My sixty-fifth birthday present to myself-the date is October 11th, for those wishing to send cards, cakes and/or currency-is finally to bring this monthly series of columns to a close. Herewith, my valedictory.

The process which brought me to this decision need not be reviewed in detail. Suffice it to say that, once the decision itself was made, I felt an immense sense of relief. It has grown increasingly difficult for me to develop what I considered first-rate content both for my newsletter, Nick Murray Interactive, and for the magazine column.

Moreover, on those ccasions when I did do something for the magazine that I thought was particularly useful, I felt perhaps that it should fairly have been reserved for my newsletter subscribers. Something eventually had to give, and my first loyalty had to be to my subscribers. That loyalty, I felt, must no longer be divided.

This certainly doesn't mean I'll never have something to say that I think might be appropriate for the magazine. And, assuming Evan Simonoff and his excellent editorial staff agree, I'll look forward to speaking to you again in these pages.                                                        

Looking back on these columns, I hope you've found- as I do-that they've been, if nothing else, consistent. I've sought through them, as well as through the newsletter, to give aid and comfort to the retail financial advisor, who has suffered since the turn of this century both the collapse of the greatest stock market bubble of all time and the unwinding of the greatest credit bubble of all time.

These once-in-a-generation events have left the global economy, the world's financial markets, and the value of U.S. equities on a firmer footing than they've been in years-indeed, than they've been in this century. As agonizing as the process has been, it hasn't been anything our system couldn't handle. And even as the "crisis" unfolded, I've insisted in these columns that the economy was not and would not be in recession, by any reasonable definition.

Indeed-amid the most horrific fear-mongering I've ever seen the financial press do' the universally predicted recession has once again failed to materialize. Just before Labor Day came the revision of GDP numbers for 2Q08. The original estimate of 1.9%, which journalism had at first tried to write off as the temporary result of the stimulus checks, was due to be raised-everybody knew that.

Consensus was 2.7%, which seemed reasonable to me, since my favorite working economist, First Trust's Brian Wesbury, was at 2.8%. The actual number was 3.3%.

This is not a blip. And the harder you looked at the numbers, the better they were. Exports added 3.1% points to real GDP growth (the original estimate was 2.4%), and inventories, which had been estimated to have subtracted 1.9%, actually took growth down only 1.4%. It should be noted that the positive effect of exports completely overwhelmed the negative 0.6% drag from homebuilding-a story the mainstream media has single-mindedly refused to report-and that excluding housing, real GDP grew at a 4.0% rate in Q2, and is up 3.2% year-over-year.

This report also provided new data on corporate profits. After inventory and capital consumption adjustments, pre-tax profits declined 9.2% in the quarter, and they're down 7% since last year-the worst since 2001, but not quite enough to summon up the shade of Herbert Hoover. Significantly, corporate cash flow (without inventory/capital adjustments) went up at a 0.6% rate in the second quarter, and it's up 2.1% year-over-year.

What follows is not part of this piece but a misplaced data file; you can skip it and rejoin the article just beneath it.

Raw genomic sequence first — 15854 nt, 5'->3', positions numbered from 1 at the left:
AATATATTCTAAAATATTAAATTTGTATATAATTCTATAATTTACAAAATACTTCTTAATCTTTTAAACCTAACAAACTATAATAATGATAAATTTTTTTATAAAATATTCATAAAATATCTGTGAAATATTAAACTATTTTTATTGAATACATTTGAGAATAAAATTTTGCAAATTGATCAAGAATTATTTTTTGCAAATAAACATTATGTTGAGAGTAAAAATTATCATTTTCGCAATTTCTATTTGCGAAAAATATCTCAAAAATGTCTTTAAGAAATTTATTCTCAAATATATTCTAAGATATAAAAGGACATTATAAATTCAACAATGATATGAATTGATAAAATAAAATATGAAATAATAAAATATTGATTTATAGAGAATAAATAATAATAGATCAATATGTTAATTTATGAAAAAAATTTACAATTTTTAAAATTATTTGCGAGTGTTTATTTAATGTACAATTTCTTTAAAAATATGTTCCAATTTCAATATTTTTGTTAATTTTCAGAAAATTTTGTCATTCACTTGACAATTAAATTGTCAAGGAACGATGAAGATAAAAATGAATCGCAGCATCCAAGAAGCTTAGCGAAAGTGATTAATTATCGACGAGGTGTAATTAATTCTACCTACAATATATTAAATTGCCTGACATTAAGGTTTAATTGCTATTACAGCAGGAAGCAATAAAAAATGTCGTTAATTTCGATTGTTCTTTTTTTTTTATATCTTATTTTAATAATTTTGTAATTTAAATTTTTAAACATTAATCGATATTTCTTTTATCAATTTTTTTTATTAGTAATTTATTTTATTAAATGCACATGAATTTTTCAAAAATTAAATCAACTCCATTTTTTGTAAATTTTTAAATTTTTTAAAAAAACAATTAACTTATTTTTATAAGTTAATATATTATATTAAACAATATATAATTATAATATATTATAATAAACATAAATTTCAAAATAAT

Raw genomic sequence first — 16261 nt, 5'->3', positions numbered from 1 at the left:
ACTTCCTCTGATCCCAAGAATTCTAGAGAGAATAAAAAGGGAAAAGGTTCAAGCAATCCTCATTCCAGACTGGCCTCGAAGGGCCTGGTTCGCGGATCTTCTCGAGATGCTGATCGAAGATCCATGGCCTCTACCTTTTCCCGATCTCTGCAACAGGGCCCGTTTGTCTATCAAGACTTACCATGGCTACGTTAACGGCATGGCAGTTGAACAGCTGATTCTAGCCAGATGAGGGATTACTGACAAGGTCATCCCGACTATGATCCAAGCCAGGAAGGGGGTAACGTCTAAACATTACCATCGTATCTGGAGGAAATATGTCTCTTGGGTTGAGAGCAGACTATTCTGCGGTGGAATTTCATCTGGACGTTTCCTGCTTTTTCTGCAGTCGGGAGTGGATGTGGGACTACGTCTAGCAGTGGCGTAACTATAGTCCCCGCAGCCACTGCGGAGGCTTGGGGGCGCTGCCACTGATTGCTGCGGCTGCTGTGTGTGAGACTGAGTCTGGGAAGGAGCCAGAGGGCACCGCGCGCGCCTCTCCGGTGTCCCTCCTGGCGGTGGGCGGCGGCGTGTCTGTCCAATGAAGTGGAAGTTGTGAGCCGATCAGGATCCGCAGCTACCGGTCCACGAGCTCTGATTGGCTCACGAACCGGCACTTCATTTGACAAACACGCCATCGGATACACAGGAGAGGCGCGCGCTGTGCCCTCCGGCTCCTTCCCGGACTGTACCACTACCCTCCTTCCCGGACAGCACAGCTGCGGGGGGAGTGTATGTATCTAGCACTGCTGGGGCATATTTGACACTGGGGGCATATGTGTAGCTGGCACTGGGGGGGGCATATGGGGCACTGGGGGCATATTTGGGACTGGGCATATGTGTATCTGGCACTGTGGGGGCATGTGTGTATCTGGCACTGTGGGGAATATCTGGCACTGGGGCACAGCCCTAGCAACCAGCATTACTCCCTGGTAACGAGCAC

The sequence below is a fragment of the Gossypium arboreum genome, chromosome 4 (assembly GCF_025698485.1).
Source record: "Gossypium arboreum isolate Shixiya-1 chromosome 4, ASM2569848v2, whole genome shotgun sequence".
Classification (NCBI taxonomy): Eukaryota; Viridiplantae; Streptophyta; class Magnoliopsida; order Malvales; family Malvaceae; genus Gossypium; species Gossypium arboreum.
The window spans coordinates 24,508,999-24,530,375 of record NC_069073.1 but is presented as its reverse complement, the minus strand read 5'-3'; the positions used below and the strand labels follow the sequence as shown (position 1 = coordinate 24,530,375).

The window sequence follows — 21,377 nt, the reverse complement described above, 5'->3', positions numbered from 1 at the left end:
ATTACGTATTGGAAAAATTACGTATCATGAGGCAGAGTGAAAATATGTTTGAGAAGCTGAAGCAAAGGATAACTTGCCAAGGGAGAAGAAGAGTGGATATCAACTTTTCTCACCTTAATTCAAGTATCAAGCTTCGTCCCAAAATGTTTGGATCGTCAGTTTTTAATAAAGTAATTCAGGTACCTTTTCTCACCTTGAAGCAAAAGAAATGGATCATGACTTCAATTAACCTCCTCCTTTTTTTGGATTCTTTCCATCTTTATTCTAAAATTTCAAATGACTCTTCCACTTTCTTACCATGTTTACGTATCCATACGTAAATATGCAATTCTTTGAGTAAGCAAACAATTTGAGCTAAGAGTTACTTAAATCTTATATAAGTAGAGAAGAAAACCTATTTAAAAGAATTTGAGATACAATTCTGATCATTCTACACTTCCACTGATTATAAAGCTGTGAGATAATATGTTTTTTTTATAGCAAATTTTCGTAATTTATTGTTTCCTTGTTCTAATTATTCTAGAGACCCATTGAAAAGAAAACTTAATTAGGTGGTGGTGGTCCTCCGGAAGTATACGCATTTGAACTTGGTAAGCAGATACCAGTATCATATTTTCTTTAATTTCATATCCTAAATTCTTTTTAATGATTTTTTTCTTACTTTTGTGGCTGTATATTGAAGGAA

Finally, even the employment figures-very nearly the last refuge of the bear case-showed gradual improvement. New claims for unemployment fell steadily in August-down 32,000 in three weeks to 425,000. Continuing claims ticked up 64,000 to 3.42 million-in a country of 305 million souls.

Time is running out for the catastrophists. As I suggested in these columns that it would (most particularly in August 2008's "The Great Value Rally of 2008"), the tsunami of monetary stimulus that attends upon a negative real short-term interest rate-plus the additional fiscal stimulus of giving people back a whole year's oil price increases-turned the tide. You'd probably better be looking for growth well in excess of 2.0% in 3Q08, accompanied by a continuing re-acceleration of productivity...and some ugly inflation numbers.

That confluence will, I can only hope, free the Fed to tighten-or at least to begin sending tightening signals. With other OECD central banks on hold because of the weakening economies in the eurozone, this should lead to the next leg up for the dollar-and the next leg down for oil, gold and commodities, in a virtuous cycle.

Perhaps the proudest thing I can say about these columns, especially in the last twelve months, is that if you heeded them, you and your clients didn't succumb to panic, and are still holding your long-term, diversified equity portfolio. This-and not jumping in and out of the market-is the only investment strategy that ever works in the long run, a conviction from which this column has never for a moment wavered.

As I suggested earlier, all the best thinking and writing of which I'm capable on a monthly basis will now be channeled into Nick Murray Interactive. In addition to an average of eight pages of material per month, subscribers have direct access to me for situational "spot" coaching. And I think you'll find a fair number of long-time subscribers who'll tell you that one critical exchange of Q&A, when there was an awful lot riding on it, paid for an entire year's subscription. I invite you to visit, and to download the current sample issue. And I look forward to welcoming you to our rapidly growing subscriber list.

Thank you for the many kind comments you've made to me about these columns over the years. I sincerely wish you every continued success.